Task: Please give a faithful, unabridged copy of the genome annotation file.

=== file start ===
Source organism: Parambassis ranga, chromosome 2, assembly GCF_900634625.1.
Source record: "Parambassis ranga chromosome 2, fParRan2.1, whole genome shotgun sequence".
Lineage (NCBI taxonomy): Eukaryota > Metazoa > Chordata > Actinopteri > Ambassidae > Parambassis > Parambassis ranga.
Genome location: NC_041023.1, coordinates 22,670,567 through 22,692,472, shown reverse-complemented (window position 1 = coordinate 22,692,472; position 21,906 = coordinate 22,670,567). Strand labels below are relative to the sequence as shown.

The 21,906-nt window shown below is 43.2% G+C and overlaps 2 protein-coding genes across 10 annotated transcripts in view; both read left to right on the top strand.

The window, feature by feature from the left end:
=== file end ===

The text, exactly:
Source organism: Parambassis ranga, chromosome 2, assembly GCF_900634625.1.
Source record: "Parambassis ranga chromosome 2, fParRan2.1, whole genome shotgun sequence".
Lineage (NCBI taxonomy): Eukaryota > Metazoa > Chordata > Actinopteri > Ambassidae > Parambassis > Parambassis ranga.
Genome location: NC_041023.1, coordinates 22,670,567 through 22,692,472, shown reverse-complemented (window position 1 = coordinate 22,692,472; position 21,906 = coordinate 22,670,567). Strand labels below are relative to the sequence as shown.

The 21,906-nt window shown below is 43.2% G+C and overlaps 2 protein-coding genes across 10 annotated transcripts in view; both read left to right on the top strand.

The window, feature by feature from the left end: